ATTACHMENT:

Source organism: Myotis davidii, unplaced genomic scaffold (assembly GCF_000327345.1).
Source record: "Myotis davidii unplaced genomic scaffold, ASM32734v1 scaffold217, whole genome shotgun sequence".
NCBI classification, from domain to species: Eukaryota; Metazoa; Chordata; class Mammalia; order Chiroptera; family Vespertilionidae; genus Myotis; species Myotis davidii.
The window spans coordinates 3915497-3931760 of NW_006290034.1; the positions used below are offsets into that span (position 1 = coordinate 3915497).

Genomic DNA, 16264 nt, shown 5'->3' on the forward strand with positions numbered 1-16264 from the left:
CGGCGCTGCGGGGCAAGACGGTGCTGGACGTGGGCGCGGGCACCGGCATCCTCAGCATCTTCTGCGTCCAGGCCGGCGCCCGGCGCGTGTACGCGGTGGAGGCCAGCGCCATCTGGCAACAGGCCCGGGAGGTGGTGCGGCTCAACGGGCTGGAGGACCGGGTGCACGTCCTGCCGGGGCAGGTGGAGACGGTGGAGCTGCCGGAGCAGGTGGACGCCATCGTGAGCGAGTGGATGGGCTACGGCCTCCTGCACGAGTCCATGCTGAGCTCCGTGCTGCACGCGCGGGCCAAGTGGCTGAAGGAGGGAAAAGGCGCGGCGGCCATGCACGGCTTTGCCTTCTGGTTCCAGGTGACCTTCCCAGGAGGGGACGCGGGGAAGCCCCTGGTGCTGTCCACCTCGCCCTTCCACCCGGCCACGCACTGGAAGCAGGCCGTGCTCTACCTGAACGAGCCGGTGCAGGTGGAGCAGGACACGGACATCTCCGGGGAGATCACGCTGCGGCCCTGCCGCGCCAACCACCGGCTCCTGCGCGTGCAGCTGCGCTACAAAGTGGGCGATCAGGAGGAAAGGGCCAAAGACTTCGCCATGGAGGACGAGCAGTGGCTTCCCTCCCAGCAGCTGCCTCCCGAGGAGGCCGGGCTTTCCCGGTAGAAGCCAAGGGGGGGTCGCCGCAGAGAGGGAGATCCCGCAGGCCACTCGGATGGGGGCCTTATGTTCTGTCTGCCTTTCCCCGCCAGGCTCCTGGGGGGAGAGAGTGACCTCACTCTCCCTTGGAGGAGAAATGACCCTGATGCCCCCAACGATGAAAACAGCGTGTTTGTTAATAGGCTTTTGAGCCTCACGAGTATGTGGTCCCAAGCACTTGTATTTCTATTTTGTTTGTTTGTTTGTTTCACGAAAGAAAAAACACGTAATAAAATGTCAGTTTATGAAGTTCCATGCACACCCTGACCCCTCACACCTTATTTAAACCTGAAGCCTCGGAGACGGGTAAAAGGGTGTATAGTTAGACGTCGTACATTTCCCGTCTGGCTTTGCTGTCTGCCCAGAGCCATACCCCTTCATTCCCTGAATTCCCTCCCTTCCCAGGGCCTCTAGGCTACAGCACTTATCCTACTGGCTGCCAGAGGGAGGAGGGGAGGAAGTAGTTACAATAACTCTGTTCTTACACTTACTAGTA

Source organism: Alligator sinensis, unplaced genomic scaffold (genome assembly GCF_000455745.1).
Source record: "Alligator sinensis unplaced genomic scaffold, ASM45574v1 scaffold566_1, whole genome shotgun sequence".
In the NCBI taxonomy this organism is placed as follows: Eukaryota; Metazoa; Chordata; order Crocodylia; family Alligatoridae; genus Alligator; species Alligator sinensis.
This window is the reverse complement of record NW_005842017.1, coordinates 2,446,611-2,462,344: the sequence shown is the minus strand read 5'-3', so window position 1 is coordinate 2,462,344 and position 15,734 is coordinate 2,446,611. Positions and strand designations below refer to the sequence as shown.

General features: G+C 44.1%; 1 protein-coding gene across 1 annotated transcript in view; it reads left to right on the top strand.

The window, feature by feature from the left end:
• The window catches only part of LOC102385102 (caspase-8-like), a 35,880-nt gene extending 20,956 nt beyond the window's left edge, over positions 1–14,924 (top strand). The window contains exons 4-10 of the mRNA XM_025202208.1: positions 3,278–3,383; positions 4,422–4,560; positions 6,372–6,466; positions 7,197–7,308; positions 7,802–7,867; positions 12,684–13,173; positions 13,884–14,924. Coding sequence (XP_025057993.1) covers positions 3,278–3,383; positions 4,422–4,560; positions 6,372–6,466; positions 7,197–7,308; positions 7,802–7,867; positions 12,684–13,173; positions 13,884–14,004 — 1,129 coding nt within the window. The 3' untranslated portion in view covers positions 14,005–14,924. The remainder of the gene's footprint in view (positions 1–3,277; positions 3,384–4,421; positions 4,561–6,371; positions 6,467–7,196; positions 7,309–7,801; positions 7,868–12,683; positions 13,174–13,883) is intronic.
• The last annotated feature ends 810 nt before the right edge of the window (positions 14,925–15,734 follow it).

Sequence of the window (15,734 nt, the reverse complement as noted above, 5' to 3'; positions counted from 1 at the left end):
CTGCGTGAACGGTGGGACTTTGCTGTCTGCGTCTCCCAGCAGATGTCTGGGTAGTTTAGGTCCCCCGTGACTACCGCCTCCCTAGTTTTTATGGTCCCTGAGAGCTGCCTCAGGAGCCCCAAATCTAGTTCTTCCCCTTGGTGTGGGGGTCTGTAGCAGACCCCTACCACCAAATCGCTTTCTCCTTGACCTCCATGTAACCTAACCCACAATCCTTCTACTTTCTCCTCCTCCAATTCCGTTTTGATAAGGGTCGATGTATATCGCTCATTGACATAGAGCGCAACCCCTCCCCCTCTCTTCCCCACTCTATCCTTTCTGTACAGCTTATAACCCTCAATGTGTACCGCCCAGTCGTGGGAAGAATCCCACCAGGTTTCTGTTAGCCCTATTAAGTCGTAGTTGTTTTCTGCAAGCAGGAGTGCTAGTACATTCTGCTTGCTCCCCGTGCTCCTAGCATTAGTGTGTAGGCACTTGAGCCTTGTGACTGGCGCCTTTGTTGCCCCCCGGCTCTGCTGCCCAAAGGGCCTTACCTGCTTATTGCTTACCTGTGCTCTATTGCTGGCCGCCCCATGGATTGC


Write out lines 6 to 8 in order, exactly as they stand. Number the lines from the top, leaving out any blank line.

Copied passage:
CGGCGCTGCGGGGCAAGACGGTGCTGGACGTGGGCGCGGGCACCGGCATCCTCAGCATCTTCTGCGTCCAGGCCGGCGCCCGGCGCGTGTACGCGGTGGAGGCCAGCGCCATCTGGCAACAGGCCCGGGAGGTGGTGCGGCTCAACGGGCTGGAGGACCGGGTGCACGTCCTGCCGGGGCAGGTGGAGACGGTGGAGCTGCCGGAGCAGGTGGACGCCATCGTGAGCGAGTGGATGGGCTACGGCCTCCTGCACGAGTCCATGCTGAGCTCCGTGCTGCACGCGCGGGCCAAGTGGCTGAAGGAGGGAAAAGGCGCGGCGGCCATGCACGGCTTTGCCTTCTGGTTCCAGGTGACCTTCCCAGGAGGGGACGCGGGGAAGCCCCTGGTGCTGTCCACCTCGCCCTTCCACCCGGCCACGCACTGGAAGCAGGCCGTGCTCTACCTGAACGAGCCGGTGCAGGTGGAGCAGGACACGGACATCTCCGGGGAGATCACGCTGCGGCCCTGCCGCGCCAACCACCGGCTCCTGCGCGTGCAGCTGCGCTACAAAGTGGGCGATCAGGAGGAAAGGGCCAAAGACTTCGCCATGGAGGACGAGCAGTGGCTTCCCTCCCAGCAGCTGCCTCCCGAGGAGGCCGGGCTTTCCCGGTAGAAGCCAAGGGGGGGTCGCCGCAGAGAGGGAGATCCCGCAGGCCACTCGGATGGGGGCCTTATGTTCTGTCTGCCTTTCCCCGCCAGGCTCCTGGGGGGAGAGAGTGACCTCACTCTCCCTTGGAGGAGAAATGACCCTGATGCCCCCAACGATGAAAACAGCGTGTTTGTTAATAGGCTTTTGAGCCTCACGAGTATGTGGTCCCAAGCACTTGTATTTCTATTTTGTTTGTTTGTTTGTTTCACGAAAGAAAAAACACGTAATAAAATGTCAGTTTATGAAGTTCCATGCACACCCTGACCCCTCACACCTTATTTAAACCTGAAGCCTCGGAGACGGGTAAAAGGGTGTATAGTTAGACGTCGTACATTTCCCGTCTGGCTTTGCTGTCTGCCCAGAGCCATACCCCTTCATTCCCTGAATTCCCTCCCTTCCCAGGGCCTCTAGGCTACAGCACTTATCCTACTGGCTGCCAGAGGGAGGAGGGGAGGAAGTAGTTACAATAACTCTGTTCTTACACTTACTAGTA

Source organism: Alligator sinensis, unplaced genomic scaffold (genome assembly GCF_000455745.1).
Source record: "Alligator sinensis unplaced genomic scaffold, ASM45574v1 scaffold566_1, whole genome shotgun sequence".